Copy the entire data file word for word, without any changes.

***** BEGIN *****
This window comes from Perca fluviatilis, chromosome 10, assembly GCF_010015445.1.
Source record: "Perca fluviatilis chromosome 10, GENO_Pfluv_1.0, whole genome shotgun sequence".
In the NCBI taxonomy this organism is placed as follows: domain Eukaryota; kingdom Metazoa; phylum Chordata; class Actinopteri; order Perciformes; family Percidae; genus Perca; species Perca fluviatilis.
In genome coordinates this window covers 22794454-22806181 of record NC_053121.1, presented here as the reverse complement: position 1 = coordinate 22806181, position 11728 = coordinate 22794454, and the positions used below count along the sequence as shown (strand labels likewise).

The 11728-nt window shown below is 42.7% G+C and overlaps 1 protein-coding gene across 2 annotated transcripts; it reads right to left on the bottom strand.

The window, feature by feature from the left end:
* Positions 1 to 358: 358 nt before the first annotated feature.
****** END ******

This window comes from Perca fluviatilis, chromosome 10, assembly GCF_010015445.1.
Source record: "Perca fluviatilis chromosome 10, GENO_Pfluv_1.0, whole genome shotgun sequence".
In the NCBI taxonomy this organism is placed as follows: domain Eukaryota; kingdom Metazoa; phylum Chordata; class Actinopteri; order Perciformes; family Percidae; genus Perca; species Perca fluviatilis.
In genome coordinates this window covers 22794454-22806181 of record NC_053121.1, presented here as the reverse complement: position 1 = coordinate 22806181, position 11728 = coordinate 22794454, and the positions used below count along the sequence as shown (strand labels likewise).

The 11728-nt window shown below is 42.7% G+C and overlaps 1 protein-coding gene across 2 annotated transcripts; it reads right to left on the bottom strand.

The window, feature by feature from the left end:
* Positions 1 to 358: 358 nt before the first annotated feature.